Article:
Shukla’s village Satwariya, now in West Champaran, is well connected with the rest of Bihar’s towns and villages. However, I see no pucca roads within the village. Entering the village, there is an ‘inter college’ built in the memory of Shukla, who is remembered as ‘Krantikari Shuklaji’. The college is a single-storey building with seven or eight rooms. One has to walk through a dusty ground, which is not exactly a playground, to reach the classrooms. A bust, which locals say bears little resemblance to Shukla, has been installed in the college premises. “My grandfather died young, he was never as old as he appears in the bust. We have the photographs; one can see and match,” says 73-year-old Mani Bhushan Rai, Shukla’s grandson who is living with his family in the village.
(Mani Bhushan Rai, grandson of Rajkumar Shukla, at his home in Satwariya village, West Champaran)
I am sitting in their ‘bahar ka kamra’, the drawing room, and take a look at the framed photograph of Shukla, hanging on a wall. “That’s the only photograph of Shuklaji,” Rai says. To the left of Shukla’s portrait hang pictures of Mahatma Gandhi and Indira Gandhi along with a framed text of the universal declaration of human rights.
Rai, who calls himself a true Gandhian, was out of job after the sugar factory he was working in was shut down in 1992. He is wearing a white vest and a blue lungi and yet sends in a child, who is hanging around, for his khadi kurta. “Politics these days is very dirty. You cannot walk into it if you carry ideologies,” Rai bemoans as he gets into the withered kurta which is torn at many places. “Perhaps that is why I am not even in the management committee of the college built on our land,” he says flipping through the pages of Shukla’s red diary, which is much treasured by the family.
Decay and dilapidation
My quest to trace Gandhi’s footsteps in Champaran takes me to the villages that he had visited, the places he had stayed in and the schools and vocational training centres that he had opened for children and women. Gandhi stayed in Champaran for about ten months, till January 23, 1918, busy not only preparing the legal case for indigo farmers but also crafting a template for a ‘constructive programme’. Obviously, there are numerous places of historical significance here, but they are all in a sorry state.
Vrindavan ashram, located about six km from Bettiah, has fallen off the satyagraha map; a room and a statue to commemorate Gandhi’s footprints remain here. The ashram has been left to crumble with only one building remaining. Fifteen years ago, the place was humming with charkhas and women making pickles and other cottage products.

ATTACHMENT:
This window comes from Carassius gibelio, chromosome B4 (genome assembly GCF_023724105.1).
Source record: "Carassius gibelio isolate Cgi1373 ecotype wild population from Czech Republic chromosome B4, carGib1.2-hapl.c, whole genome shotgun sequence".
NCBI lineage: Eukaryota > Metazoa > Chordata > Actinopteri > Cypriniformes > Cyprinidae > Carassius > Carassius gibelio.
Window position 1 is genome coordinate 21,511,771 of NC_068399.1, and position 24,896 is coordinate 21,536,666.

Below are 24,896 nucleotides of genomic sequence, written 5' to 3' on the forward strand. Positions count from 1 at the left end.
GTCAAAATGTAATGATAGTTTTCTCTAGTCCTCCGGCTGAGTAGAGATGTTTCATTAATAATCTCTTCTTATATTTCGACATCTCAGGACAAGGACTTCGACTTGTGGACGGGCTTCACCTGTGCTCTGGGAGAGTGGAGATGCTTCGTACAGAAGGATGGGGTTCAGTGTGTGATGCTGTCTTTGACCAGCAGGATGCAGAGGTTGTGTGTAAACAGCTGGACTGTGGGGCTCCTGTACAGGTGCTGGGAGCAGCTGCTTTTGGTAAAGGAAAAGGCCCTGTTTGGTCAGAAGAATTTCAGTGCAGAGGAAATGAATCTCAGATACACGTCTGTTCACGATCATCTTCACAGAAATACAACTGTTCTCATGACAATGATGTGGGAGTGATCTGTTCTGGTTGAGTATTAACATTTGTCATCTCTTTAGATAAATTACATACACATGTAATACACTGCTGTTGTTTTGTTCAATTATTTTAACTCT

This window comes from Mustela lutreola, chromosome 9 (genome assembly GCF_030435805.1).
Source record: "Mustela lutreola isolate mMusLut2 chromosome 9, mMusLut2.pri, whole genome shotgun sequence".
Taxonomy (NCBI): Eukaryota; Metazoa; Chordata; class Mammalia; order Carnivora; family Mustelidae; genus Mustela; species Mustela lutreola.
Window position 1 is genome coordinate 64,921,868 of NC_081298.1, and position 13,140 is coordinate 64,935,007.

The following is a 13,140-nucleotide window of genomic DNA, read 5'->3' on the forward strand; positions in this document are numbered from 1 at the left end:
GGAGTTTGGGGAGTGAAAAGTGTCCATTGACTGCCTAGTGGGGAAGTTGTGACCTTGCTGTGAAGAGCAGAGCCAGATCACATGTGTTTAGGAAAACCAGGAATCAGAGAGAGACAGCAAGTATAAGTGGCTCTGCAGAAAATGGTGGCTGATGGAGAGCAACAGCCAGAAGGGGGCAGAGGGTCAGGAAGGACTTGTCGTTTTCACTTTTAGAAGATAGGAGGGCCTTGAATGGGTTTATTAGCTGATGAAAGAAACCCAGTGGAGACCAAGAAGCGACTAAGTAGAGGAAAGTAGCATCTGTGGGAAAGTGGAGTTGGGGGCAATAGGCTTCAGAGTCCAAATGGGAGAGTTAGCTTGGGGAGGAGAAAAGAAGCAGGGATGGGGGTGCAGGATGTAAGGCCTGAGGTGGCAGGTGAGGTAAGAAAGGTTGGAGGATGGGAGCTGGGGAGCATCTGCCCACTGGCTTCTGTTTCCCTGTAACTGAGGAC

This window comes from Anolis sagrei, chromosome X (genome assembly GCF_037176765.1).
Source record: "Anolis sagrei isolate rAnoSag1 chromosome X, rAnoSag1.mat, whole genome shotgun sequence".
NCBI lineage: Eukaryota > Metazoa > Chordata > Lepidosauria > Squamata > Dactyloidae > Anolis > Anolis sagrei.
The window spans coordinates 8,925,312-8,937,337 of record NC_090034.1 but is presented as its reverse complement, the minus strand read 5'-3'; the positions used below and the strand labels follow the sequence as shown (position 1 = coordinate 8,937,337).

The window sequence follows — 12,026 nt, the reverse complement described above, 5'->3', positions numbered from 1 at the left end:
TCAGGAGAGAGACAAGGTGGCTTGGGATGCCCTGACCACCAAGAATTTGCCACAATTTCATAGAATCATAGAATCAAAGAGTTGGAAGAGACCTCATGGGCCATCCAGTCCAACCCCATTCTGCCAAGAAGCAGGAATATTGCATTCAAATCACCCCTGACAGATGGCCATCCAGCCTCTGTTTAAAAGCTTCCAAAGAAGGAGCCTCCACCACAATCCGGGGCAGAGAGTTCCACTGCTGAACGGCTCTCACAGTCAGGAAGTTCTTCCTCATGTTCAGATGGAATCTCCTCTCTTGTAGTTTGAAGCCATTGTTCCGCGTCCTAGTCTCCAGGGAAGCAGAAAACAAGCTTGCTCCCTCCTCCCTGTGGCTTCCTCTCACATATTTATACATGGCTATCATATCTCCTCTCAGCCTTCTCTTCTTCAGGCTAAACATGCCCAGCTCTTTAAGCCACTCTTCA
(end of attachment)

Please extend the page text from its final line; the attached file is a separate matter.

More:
(Vrindavan Ashram caretaker Banhu Bhagat, who grows fruits on a patch in the compound)
The ashram once had 109 bighas of land. A major portion of it was given out to build a Navodaya Vidyalaya, a Rashtriya Buniyadi Vidyalaya, a hostel, a Khadi Gramodyog Centre, a post office, and a health centre. “The ashram had over 20 educational and vocational training centres. Gandhi and Kasturba, along with other men and women, used to spin charkha in their rooms. Very little is left now,” says Sohan Gaddi, the caretaker of the Khadi Gramodyog Centre which operates from the only room that stands with a roof. The charkha and other instruments are dumped in one corner and left to decay.
The Hazarimal Dharamshala in Bettiah is now a garbage dump. Braj Kishore Singh, secretary of Motihari Gandhi Sangrahalaya, blames it on the central and state governments’ neglect over the years. “Most of the sites in West Champaran are decaying because of court and land disputes. The case of Hazarimal Dharamshala is one example. East Champaran is slightly better in condition,” he says.
The Bhitiharwa ashram, in northwest Champaran, is in a slightly better condition; however, it fails to reflect Champaran’s history. Uttam Singh, its caretaker, guides me inside the ashram. All he has to report is that “Gandhi carried out a lot of social work from there during 1917.” This was one of the centres for social work selected by Gandhi when he was in Champaran. “A few years ago, nothing was left of this ashram. It was only after 2011 that the ashram was renovated with the help from the Sabarmati Ashram, Ahmedabad. The room in which Gandhi used to stay was renovated. They provided some photographs, which are, however, not relevant to history of Champaran. A school bell and Gandhi’s desk are the only well-presrved items,” says Aniruddha Prasad Chaurasia, secretary, Bhitiharwa Gandhi Ashram Sarvangik Vikas Samiti. He is unhappy with the functioning of the nearby Kasturba Balika Vidyalaya, established by Gandhi in 1917.